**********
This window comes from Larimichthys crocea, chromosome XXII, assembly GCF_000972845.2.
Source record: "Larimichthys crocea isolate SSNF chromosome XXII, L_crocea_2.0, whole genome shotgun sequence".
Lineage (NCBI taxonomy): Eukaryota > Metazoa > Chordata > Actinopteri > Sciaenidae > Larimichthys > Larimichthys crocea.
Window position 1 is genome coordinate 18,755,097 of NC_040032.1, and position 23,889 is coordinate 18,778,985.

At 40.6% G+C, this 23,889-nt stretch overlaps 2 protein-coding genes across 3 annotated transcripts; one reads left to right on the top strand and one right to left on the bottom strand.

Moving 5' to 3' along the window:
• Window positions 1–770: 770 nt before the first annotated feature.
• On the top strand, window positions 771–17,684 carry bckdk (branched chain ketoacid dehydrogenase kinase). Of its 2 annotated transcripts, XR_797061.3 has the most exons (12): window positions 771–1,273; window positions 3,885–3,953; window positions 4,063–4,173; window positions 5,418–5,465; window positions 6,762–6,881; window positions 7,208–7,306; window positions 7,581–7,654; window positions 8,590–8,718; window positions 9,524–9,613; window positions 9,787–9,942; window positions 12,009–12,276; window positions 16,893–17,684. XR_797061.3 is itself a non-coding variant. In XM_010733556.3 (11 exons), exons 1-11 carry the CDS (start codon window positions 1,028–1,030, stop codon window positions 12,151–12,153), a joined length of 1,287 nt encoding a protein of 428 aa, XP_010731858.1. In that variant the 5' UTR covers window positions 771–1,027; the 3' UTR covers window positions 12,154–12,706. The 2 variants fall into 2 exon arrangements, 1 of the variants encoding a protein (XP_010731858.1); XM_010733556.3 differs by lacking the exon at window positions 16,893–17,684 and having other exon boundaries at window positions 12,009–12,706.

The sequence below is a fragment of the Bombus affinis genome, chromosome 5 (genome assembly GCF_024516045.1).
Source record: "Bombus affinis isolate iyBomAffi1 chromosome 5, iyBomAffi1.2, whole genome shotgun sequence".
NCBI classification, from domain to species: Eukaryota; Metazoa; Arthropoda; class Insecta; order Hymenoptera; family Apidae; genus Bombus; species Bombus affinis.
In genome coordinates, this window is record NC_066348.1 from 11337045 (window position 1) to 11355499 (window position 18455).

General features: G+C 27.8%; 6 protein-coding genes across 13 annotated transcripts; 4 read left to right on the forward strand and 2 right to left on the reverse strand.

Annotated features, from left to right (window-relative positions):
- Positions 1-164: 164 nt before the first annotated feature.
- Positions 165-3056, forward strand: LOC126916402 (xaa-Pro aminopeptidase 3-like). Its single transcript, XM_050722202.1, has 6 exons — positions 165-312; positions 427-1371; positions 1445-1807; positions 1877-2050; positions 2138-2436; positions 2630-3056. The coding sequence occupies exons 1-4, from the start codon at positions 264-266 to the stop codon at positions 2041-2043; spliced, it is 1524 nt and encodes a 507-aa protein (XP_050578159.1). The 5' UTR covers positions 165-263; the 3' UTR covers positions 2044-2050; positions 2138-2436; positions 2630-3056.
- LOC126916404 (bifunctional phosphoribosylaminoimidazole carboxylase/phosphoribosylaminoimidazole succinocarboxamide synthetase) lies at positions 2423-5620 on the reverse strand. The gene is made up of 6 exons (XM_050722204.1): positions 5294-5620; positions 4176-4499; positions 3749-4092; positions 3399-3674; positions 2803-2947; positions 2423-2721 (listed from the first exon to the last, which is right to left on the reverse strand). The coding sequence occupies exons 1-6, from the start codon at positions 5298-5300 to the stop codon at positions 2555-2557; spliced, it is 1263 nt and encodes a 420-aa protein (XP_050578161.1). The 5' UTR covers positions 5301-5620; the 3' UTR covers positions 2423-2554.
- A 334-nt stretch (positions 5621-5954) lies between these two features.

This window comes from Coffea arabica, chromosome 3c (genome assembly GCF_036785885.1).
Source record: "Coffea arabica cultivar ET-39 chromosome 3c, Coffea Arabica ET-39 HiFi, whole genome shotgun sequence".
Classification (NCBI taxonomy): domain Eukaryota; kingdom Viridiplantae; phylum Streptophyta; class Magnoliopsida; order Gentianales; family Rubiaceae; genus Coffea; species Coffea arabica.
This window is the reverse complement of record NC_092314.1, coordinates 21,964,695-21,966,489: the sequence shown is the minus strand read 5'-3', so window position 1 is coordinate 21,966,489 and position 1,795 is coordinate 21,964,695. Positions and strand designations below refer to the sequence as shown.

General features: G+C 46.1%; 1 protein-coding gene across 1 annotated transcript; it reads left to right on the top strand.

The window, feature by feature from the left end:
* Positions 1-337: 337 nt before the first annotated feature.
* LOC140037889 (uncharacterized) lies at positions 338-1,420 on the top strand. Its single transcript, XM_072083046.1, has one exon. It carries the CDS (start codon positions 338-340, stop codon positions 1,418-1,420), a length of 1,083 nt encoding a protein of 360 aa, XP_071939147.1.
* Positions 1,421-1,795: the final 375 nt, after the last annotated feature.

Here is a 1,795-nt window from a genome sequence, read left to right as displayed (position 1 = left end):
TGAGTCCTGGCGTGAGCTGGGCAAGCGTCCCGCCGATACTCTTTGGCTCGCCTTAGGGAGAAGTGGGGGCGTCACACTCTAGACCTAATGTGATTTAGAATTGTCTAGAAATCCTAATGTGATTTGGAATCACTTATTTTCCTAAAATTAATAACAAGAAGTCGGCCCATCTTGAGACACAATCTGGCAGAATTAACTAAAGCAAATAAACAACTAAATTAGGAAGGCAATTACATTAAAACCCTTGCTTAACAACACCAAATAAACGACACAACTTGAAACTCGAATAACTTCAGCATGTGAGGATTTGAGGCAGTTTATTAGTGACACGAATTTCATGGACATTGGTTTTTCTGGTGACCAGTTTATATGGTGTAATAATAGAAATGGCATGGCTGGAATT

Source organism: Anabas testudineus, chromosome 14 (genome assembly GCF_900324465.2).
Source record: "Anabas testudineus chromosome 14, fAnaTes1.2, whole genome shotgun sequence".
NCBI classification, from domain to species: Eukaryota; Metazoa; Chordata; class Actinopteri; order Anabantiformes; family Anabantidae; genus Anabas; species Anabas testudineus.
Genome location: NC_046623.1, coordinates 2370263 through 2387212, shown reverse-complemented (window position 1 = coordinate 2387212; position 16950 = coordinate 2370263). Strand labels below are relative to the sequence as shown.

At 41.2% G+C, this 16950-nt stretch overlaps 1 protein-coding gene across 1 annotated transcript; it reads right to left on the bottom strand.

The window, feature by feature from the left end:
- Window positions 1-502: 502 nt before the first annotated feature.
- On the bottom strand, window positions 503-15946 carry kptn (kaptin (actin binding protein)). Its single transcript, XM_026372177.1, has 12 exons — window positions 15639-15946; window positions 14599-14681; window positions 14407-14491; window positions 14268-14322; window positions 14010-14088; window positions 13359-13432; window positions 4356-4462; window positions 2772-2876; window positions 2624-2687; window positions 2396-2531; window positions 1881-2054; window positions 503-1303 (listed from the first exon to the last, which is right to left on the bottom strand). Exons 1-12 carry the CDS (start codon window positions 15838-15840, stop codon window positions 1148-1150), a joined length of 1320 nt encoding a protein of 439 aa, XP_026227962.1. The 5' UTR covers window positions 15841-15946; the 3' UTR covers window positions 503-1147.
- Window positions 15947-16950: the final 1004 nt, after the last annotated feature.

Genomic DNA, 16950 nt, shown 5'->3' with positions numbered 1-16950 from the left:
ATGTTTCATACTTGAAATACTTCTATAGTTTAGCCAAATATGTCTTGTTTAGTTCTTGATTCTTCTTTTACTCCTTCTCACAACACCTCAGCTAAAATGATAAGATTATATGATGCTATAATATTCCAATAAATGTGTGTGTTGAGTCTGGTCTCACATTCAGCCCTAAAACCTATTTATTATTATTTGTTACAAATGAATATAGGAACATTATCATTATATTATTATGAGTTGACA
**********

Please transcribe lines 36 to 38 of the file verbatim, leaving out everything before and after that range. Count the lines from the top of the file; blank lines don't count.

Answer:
- Window positions 1-502: 502 nt before the first annotated feature.
- On the bottom strand, window positions 503-15946 carry kptn (kaptin (actin binding protein)). Its single transcript, XM_026372177.1, has 12 exons — window positions 15639-15946; window positions 14599-14681; window positions 14407-14491; window positions 14268-14322; window positions 14010-14088; window positions 13359-13432; window positions 4356-4462; window positions 2772-2876; window positions 2624-2687; window positions 2396-2531; window positions 1881-2054; window positions 503-1303 (listed from the first exon to the last, which is right to left on the bottom strand). Exons 1-12 carry the CDS (start codon window positions 15838-15840, stop codon window positions 1148-1150), a joined length of 1320 nt encoding a protein of 439 aa, XP_026227962.1. The 5' UTR covers window positions 15841-15946; the 3' UTR covers window positions 503-1147.
- Window positions 15947-16950: the final 1004 nt, after the last annotated feature.